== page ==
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Mandatory Lifetime Monitoring a Direct Consequence of Sex Offense Plea Bargain in Michigan

The Michigan Supreme Court has held that mandatory lifetime electronic monitoring is a direct consequence of a plea to first-degree criminal sexual conduct or second-degree criminal sexual conduct. As such, when a defendant enters a guilty or no contest plea, the trial court must inform the defendant that he or she will be subject to such monitoring.

David M. Cole was charged with second-degree criminal sexual conduct for sexual acts involving one of his stepdaughters, who was under age 13 at the time of the offenses. As part of a plea bargain, the trial court agreed to not exceed a five-year minimum term of imprisonment for each charge, with the sentences to run concurrently. At Cole’s June 2, 2009 plea hearing, the state described the charges and explained that they carried a maximum of fifteen years and required testing for sexually transmitted diseases. Cole was never advised he would be subject to lifetime electronic monitoring as a sex offender.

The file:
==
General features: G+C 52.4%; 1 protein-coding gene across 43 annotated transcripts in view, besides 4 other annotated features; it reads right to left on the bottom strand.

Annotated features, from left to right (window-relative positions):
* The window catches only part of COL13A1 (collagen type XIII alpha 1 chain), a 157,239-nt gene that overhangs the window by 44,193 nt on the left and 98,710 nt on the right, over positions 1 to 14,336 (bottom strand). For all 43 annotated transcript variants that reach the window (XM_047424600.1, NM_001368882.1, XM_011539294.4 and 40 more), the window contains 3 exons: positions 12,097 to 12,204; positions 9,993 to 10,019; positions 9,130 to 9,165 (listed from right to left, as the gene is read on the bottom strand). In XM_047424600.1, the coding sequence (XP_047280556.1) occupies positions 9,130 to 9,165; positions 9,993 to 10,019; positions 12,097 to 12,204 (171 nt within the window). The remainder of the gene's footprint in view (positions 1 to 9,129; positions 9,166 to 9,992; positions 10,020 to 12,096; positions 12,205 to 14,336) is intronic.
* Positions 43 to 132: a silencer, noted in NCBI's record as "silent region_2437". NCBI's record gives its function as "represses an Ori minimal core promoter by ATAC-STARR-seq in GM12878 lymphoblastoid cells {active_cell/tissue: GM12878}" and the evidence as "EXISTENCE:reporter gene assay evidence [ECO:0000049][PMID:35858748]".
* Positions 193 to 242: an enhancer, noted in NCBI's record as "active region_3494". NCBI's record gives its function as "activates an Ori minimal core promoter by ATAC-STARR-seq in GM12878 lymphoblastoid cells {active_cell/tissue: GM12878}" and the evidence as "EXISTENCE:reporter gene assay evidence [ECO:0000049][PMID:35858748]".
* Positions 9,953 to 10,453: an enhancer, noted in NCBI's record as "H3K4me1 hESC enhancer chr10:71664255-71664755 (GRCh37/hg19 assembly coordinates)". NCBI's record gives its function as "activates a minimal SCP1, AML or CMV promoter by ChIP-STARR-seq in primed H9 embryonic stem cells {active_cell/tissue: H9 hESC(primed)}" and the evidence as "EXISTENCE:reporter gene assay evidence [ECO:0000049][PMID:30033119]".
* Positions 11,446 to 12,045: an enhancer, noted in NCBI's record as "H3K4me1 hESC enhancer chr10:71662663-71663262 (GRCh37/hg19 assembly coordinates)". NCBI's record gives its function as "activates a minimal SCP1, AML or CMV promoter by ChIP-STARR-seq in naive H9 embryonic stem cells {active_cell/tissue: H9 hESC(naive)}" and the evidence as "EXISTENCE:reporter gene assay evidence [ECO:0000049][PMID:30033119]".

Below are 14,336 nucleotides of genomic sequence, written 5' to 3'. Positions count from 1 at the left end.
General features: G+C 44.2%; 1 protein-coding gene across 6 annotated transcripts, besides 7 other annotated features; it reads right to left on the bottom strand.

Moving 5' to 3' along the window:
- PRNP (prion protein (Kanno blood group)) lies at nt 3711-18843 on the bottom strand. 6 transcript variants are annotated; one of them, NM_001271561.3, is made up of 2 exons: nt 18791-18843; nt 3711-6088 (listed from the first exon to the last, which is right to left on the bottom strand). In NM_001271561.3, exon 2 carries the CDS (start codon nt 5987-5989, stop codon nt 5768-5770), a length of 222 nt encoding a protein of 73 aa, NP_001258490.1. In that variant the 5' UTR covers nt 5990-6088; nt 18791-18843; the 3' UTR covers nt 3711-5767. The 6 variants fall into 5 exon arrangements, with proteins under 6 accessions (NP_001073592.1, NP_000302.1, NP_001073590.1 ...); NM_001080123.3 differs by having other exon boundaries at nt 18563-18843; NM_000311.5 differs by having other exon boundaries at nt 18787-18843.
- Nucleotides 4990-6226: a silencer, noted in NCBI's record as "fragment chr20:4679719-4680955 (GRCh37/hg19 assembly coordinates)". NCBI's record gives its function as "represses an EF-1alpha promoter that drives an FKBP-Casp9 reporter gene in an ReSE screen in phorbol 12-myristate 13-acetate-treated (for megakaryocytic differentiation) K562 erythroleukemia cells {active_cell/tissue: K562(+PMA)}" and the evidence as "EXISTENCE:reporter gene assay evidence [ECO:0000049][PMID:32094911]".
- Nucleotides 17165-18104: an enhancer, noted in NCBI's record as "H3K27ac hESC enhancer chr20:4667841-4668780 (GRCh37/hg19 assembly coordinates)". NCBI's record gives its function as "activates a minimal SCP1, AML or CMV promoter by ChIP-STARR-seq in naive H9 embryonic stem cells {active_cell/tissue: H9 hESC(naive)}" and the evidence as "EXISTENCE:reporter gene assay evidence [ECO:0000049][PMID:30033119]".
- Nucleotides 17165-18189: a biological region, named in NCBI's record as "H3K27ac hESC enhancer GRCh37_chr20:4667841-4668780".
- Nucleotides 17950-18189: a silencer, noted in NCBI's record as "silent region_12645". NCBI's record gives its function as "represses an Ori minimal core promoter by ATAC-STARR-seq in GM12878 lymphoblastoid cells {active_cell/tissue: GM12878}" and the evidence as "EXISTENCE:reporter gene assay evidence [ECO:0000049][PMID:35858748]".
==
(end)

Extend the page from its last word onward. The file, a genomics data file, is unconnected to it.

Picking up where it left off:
Following the plea hearing, Cole was sentenced to 5 to 15 years in prison. The court, as required by MCL 750.520c(2)(b), also ordered that he be placed on lifetime electronic monitoring following his release. Cole “moved to amend the judgment of sentence or permit withdrawal of his plea, arguing in part that the failure to advise him of the mandatory penalty of lifetime electronic monitoring rendered his plea involuntary.” The appellate court, in a split opinion, reversed and remanded to allow Cole to withdraw his plea. See: People v. Cole, Court of Appeals of Michigan, Docket No. 298893; 2011 WL 895243 (March 15, 2011).

The Supreme Court upheld the appellate ruling, finding that MCR 6.302 and the Due Process Clause require plea agreements to be “understanding, voluntary, and accurate.”
The Court noted that while there has been considerable debate about the exact placement of the dividing line between collateral and direct consequences of a plea, “we need not explore this oft-nuanced distinction because we agree with the Court of Appeals that mandatory lifetime electronic monitoring is part of the sentence itself.” See: People v. Cole, 491 Mich. 325, 817 N.W.2d 497 (Mich. 2012).

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Related legal case

People v. Cole